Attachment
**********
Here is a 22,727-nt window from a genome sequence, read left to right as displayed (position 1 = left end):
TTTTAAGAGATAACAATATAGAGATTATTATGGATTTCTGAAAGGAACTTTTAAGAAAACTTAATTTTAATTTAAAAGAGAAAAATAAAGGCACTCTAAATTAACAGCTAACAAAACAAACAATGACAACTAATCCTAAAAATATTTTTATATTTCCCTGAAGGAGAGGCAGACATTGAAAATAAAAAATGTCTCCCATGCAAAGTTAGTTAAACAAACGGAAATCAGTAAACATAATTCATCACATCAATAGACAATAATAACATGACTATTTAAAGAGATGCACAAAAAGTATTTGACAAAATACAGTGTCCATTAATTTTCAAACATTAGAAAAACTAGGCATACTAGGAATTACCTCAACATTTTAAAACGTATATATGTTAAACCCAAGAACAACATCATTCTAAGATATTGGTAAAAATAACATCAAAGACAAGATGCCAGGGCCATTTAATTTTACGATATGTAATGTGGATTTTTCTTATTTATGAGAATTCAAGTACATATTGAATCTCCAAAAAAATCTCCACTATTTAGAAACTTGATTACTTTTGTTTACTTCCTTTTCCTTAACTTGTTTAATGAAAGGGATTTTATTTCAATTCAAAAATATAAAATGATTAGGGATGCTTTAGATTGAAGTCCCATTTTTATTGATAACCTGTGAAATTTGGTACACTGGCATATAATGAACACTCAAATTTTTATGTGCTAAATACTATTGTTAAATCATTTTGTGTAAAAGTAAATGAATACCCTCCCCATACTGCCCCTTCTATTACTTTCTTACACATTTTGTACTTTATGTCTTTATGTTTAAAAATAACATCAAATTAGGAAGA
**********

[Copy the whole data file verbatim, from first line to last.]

Here is a 22,727-nt window from a genome sequence, read left to right as displayed (position 1 = left end):
TTTTAAGAGATAACAATATAGAGATTATTATGGATTTCTGAAAGGAACTTTTAAGAAAACTTAATTTTAATTTAAAAGAGAAAAATAAAGGCACTCTAAATTAACAGCTAACAAAACAAACAATGACAACTAATCCTAAAAATATTTTTATATTTCCCTGAAGGAGAGGCAGACATTGAAAATAAAAAATGTCTCCCATGCAAAGTTAGTTAAACAAACGGAAATCAGTAAACATAATTCATCACATCAATAGACAATAATAACATGACTATTTAAAGAGATGCACAAAAAGTATTTGACAAAATACAGTGTCCATTAATTTTCAAACATTAGAAAAACTAGGCATACTAGGAATTACCTCAACATTTTAAAACGTATATATGTTAAACCCAAGAACAACATCATTCTAAGATATTGGTAAAAATAACATCAAAGACAAGATGCCAGGGCCATTTAATTTTACGATATGTAATGTGGATTTTTCTTATTTATGAGAATTCAAGTACATATTGAATCTCCAAAAAAATCTCCACTATTTAGAAACTTGATTACTTTTGTTTACTTCCTTTTCCTTAACTTGTTTAATGAAAGGGATTTTATTTCAATTCAAAAATATAAAATGATTAGGGATGCTTTAGATTGAAGTCCCATTTTTATTGATAACCTGTGAAATTTGGTACACTGGCATATAATGAACACTCAAATTTTTATGTGCTAAATACTATTGTTAAATCATTTTGTGTAAAAGTAAATGAATACCCTCCCCATACTGCCCCTTCTATTACTTTCTTACACATTTTGTACTTTATGTCTTTATGTTTAAAAATAACATCAAATTAGGAAGA